Yes

Teaching staff

Coordinator James Parkinson, james.parkinson@sydney.edu.au
Type Description Weight Due Length
Final exam Final take-home exam
Written exam - Week 17
70% - 3 hours
Outcomes assessed:
Assignment Assignment 1
Typed mathematical assignment
20% Week 07 3-4 extended mathematical questions
Outcomes assessed:
Assignment Assignment 2
Typed mathematical assignment
20% Week 12 3-4 extended mathematical questions
Outcomes assessed:

Assessment summary

 

  • Written assignments: These will consist of 3-4 extended mathematical questions. Students will be required to type their solutions (a template will be provided). They will need to create a consice written argument.
  • Final exam: The exam will cover all material in the unit from both lectures and tutorials. The exam will be all extended answer questions. 

Detailed information for each assessment can be found on Canvas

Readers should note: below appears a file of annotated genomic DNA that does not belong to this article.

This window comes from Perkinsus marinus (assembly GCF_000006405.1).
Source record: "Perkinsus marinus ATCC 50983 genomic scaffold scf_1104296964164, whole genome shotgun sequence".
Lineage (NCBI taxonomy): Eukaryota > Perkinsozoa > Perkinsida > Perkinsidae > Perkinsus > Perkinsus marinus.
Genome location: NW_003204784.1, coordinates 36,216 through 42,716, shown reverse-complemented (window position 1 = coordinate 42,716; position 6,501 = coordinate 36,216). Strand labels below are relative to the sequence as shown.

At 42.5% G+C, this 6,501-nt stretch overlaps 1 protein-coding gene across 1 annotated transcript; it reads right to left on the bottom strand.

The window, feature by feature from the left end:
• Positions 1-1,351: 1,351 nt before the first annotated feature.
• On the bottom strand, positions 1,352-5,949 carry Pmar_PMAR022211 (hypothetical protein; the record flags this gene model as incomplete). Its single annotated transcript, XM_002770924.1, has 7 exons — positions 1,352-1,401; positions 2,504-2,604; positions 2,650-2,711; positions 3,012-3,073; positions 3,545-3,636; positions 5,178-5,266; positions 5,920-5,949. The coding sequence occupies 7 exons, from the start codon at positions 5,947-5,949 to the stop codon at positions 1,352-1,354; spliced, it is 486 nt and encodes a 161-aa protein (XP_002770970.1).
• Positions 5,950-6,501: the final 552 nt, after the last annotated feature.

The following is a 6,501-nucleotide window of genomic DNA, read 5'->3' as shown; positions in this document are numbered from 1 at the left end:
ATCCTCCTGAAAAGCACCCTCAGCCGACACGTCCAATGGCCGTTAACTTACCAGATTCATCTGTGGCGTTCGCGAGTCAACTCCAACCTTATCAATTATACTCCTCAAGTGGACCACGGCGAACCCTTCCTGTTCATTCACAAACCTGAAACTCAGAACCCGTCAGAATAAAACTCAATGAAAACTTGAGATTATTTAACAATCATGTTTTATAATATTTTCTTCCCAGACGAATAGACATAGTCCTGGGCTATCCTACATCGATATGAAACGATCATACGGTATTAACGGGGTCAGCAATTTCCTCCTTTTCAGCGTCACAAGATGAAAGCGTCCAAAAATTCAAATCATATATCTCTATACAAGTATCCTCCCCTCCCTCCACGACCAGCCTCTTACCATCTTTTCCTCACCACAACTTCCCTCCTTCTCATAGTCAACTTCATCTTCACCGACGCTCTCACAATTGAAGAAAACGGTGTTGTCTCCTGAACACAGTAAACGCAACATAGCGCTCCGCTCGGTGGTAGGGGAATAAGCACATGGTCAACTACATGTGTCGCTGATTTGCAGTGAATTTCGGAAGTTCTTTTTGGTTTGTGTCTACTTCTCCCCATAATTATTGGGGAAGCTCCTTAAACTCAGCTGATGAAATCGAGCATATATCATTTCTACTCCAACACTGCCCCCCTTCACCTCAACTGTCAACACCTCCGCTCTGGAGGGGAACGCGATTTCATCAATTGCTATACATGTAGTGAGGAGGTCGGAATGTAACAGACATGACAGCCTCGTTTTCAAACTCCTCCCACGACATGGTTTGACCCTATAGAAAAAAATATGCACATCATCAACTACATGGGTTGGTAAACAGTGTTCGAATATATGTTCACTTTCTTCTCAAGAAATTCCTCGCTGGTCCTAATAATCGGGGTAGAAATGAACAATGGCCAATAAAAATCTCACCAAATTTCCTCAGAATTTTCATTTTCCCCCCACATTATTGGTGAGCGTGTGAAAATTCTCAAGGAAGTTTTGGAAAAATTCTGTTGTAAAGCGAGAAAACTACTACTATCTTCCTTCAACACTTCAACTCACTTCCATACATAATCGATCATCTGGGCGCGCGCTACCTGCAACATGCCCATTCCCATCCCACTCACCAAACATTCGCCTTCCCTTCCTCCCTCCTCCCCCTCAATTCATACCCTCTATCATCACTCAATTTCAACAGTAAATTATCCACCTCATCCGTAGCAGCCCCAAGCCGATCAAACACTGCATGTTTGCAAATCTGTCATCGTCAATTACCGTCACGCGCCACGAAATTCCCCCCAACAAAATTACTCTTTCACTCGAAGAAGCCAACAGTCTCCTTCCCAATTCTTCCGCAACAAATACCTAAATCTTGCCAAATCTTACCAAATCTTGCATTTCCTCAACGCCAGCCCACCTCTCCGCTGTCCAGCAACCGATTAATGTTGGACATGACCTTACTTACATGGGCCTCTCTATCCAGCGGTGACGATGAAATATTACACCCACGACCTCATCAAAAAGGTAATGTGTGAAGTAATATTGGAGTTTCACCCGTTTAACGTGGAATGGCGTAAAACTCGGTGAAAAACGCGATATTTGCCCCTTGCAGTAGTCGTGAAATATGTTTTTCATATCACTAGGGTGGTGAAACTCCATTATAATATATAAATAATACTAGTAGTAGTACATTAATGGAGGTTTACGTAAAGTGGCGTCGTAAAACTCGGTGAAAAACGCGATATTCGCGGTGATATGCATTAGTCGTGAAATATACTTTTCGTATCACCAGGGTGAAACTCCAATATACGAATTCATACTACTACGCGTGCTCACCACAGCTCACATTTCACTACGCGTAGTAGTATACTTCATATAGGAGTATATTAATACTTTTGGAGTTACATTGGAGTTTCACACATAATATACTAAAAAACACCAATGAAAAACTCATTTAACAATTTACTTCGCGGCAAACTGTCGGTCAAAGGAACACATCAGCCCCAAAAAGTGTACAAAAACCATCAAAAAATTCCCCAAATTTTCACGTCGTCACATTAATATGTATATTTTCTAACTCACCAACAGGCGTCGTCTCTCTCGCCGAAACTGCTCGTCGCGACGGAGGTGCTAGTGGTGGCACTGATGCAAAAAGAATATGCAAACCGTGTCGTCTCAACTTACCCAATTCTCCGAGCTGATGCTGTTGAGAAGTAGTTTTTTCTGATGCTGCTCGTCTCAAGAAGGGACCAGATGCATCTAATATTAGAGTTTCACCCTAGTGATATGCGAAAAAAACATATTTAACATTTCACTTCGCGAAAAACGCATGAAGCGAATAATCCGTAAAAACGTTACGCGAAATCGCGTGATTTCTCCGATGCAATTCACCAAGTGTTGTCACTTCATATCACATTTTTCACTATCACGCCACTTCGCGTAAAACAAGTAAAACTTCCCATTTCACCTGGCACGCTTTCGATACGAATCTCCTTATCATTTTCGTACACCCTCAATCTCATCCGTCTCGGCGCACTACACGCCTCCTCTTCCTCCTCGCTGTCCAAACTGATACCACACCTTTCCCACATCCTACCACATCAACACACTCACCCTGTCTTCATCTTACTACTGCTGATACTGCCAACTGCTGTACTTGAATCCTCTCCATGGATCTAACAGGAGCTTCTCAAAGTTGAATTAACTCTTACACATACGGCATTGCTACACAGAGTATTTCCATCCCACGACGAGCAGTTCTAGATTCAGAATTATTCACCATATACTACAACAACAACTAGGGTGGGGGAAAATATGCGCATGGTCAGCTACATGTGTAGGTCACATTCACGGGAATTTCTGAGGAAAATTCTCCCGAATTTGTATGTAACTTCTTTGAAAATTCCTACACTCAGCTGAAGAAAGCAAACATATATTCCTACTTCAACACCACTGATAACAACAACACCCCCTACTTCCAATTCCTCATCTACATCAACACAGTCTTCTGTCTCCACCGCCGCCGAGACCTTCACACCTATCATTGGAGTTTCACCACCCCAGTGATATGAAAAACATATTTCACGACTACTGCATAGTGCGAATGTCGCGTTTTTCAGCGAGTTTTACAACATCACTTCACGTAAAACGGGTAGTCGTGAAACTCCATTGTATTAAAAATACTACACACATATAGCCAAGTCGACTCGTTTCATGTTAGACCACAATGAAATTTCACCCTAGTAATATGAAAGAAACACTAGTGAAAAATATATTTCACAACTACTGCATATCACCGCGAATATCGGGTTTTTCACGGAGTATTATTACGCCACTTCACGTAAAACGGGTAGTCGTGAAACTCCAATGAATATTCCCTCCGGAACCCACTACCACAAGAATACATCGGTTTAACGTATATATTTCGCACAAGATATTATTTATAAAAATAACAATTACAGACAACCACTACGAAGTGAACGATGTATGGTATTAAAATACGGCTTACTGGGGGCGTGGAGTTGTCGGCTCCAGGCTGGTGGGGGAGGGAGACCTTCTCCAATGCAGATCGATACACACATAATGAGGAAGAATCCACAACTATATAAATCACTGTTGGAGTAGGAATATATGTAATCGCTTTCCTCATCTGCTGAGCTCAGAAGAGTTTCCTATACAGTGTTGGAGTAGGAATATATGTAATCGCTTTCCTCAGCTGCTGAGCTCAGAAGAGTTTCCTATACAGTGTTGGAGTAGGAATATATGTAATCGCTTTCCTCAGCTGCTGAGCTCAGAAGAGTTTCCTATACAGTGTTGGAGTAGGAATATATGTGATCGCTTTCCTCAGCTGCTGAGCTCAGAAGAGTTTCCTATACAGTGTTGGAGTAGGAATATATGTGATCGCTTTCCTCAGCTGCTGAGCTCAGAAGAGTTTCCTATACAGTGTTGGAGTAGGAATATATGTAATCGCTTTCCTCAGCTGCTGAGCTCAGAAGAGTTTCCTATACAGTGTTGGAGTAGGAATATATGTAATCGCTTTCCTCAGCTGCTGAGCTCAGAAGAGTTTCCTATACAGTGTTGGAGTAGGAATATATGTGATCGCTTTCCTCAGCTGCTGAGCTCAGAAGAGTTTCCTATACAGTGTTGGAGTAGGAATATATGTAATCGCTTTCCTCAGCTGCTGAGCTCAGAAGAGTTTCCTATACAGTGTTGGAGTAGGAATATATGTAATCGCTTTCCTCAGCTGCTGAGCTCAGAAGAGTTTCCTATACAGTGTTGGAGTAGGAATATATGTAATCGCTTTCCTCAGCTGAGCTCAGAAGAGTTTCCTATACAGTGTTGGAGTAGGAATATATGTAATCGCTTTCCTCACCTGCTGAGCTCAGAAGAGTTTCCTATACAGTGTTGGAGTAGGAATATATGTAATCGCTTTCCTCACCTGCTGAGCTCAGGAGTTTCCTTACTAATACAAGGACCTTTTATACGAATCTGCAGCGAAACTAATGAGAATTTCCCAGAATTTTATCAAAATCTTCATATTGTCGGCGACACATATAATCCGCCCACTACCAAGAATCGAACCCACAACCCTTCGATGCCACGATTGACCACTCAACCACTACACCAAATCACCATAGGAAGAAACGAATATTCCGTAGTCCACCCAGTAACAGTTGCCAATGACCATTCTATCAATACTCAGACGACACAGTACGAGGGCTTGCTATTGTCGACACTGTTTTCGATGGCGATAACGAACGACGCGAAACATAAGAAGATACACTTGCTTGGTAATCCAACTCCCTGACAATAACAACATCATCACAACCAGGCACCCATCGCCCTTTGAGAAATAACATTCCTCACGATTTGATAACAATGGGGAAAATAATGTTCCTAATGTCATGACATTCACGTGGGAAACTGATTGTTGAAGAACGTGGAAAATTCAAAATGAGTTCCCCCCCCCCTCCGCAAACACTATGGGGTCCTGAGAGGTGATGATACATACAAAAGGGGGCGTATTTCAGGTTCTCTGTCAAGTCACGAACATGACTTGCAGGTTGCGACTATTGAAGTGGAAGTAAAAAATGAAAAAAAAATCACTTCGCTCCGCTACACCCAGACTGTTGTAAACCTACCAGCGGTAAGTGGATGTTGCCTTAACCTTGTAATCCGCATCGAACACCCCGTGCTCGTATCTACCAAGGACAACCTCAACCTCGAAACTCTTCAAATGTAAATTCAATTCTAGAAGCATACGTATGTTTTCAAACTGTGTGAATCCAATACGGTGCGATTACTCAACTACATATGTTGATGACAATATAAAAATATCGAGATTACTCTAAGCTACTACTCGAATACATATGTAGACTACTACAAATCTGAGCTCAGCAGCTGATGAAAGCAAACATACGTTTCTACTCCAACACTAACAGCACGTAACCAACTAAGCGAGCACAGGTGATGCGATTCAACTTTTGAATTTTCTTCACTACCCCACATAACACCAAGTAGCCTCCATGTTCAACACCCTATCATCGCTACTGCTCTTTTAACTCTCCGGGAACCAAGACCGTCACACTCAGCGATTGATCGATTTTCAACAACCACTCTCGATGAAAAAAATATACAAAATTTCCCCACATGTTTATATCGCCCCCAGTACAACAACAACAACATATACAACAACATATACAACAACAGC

Assessment criteria

The University awards common result grades, set out in the Coursework Policy 2014 (Schedule 1).

As a general guide, a high distinction indicates work of an exceptional standard, a distinction a very high standard, a credit a good standard, and a pass an acceptable standard.

Result name

Mark range

Description

High distinction

85 - 100

Complete or close to complete mastery of the material.

Distinction

75 - 84

Excellence, but substantially less than complete mastery.

Credit

65 - 74

A creditable performance that goes beyond routine knowledge and understanding, but less than excellence.

Pass

50 - 64

At least routine knowledge and understanding over a spectrum of topics and important ideas and concepts in the course.

Fail

0 - 49

When you don’t meet the learning outcomes of the unit to a satisfactory standard.

For more information see sydney.edu.au/students/guide-to-grades.

For more information see guide to grades.

Late submission

In accordance with University policy, these penalties apply when written work is submitted after 11:59pm on the due date:

  • Deduction of 5% of the maximum mark for each calendar day after the due date.
  • After ten calendar days late, a mark of zero will be awarded.

Academic integrity